England, starting the day at 161 for three, batted India out of the game by going on to make 352 for four in their second innings when the play was called off an hour after tea on the final day.
The stars for England were Jonathan Trott (143) and Ian Bell (116 not out), who took the game away from the hosts by forging a 208-run stand from a precarious 94 for three on day four. England had made 330 in their first innings and India responded with 326 for nine.
The draw meant England got their hands on the Anthony De Mello Trophy as they won the four-match series 2-1. It was a remarkable comeback for the visitors, who bounced back after a heavy loss in the first Test at Ahmedabad.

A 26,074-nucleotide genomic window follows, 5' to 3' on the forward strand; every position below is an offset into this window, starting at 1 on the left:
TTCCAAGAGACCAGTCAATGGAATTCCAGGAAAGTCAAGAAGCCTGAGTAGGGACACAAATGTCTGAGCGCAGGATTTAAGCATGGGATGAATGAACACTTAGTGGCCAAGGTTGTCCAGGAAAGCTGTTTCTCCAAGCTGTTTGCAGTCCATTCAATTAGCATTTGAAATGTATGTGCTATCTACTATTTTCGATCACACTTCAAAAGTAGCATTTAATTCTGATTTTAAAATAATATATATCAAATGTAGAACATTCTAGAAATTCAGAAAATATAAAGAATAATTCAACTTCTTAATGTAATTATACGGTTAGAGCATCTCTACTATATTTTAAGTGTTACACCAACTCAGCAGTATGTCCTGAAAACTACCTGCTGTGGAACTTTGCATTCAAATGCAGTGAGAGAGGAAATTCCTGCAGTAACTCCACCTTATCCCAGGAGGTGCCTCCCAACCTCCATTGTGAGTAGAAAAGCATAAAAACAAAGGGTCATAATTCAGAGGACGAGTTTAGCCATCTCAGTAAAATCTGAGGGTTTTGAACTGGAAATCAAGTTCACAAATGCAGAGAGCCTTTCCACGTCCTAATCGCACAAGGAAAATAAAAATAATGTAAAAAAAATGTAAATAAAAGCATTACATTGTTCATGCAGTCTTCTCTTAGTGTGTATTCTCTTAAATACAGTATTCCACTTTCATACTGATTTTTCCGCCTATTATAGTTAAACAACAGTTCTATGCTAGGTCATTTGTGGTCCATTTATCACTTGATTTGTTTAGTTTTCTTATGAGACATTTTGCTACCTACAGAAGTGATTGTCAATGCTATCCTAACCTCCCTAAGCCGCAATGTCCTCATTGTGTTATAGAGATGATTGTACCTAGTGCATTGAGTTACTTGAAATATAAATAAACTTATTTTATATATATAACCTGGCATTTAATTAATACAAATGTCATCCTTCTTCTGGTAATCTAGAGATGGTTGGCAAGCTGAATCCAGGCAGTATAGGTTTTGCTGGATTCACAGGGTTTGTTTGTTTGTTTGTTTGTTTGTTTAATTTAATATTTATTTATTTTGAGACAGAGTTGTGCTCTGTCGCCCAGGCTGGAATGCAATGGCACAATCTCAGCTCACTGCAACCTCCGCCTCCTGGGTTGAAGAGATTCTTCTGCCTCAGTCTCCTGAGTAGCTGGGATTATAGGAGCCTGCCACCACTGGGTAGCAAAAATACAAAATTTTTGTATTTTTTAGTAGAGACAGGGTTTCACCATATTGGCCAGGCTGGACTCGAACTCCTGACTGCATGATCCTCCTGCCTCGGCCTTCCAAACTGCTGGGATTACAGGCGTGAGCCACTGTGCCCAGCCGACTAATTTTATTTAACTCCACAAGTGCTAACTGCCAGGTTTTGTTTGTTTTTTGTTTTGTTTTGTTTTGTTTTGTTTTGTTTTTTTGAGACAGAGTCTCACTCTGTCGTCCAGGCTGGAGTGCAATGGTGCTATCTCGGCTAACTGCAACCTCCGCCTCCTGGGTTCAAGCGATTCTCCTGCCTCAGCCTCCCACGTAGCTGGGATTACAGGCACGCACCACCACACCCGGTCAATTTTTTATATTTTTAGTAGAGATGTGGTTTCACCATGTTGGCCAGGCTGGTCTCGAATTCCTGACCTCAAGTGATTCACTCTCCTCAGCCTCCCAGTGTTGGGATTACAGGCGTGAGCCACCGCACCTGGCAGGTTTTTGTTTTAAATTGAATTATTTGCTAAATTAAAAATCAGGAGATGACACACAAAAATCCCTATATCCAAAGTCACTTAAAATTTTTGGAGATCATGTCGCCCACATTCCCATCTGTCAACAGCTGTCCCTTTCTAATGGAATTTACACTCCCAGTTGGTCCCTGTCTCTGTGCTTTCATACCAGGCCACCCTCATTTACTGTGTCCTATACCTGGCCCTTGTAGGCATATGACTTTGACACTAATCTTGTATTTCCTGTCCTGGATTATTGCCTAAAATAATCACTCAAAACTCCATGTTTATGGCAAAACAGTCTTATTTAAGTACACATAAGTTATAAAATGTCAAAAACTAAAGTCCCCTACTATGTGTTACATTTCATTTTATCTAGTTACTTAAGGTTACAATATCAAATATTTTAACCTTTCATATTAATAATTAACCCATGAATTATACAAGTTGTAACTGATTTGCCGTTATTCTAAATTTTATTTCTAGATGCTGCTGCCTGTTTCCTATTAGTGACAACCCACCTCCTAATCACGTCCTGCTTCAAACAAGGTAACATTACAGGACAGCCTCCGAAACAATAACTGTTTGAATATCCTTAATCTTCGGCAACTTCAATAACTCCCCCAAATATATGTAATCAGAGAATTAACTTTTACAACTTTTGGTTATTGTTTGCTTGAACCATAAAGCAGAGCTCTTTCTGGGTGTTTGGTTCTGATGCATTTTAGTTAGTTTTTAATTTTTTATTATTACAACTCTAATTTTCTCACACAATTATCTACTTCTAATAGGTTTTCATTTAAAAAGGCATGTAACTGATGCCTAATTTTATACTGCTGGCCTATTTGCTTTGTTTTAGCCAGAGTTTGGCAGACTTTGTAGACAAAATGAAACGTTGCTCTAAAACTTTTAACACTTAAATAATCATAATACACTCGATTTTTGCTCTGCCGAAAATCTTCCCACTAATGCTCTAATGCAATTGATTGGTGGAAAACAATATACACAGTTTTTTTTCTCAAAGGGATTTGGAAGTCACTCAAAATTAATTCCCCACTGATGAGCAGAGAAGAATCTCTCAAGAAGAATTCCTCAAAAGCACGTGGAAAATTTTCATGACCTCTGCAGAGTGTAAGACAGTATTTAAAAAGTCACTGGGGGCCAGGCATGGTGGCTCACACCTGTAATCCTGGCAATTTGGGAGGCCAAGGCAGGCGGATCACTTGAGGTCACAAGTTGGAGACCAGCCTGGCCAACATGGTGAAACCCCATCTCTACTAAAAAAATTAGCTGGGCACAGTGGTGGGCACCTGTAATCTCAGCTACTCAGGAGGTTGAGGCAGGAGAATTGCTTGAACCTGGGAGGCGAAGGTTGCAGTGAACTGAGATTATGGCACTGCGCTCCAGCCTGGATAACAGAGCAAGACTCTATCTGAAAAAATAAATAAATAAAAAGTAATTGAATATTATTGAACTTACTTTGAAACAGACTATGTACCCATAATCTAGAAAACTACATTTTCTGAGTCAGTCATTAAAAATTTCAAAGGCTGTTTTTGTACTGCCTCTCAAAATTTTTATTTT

The Indian bowling, that looked inferior to England's attack throughout the series, failed to come up with something special on a slow wicket, responsible for producing a drab affair.
The match ended with Gautam Gambhir rolling his arm over for the first time in Tests, demonstrating that the India ran out of options.
While Trott completed his eighth Test hundred before lunch, Bell got his first big score of the series minutes before the end of the game. For Bell it was his 17th Test century that took his team home safely.
If the pitch did no good to India's cause, their sloppy fielding let them further down.
Sehwag was once again caught napping at first slip, dropping Bell off Piyush Chawla. His late reaction to Bell's cut short led to the slip-up. Sehwag had also dropped Kevin Pietersen on the penultimate day of the game.
England skipper Alastair Cook led from the front and was deservingly picked as the man of the series. The southpaw amassed 562 runs at ana average of 80.28 to be series' highest run-getter, smashing three hundreds in the process.
For India, it was their first series loss at home since 2004, when they lost 1-2 to Australia.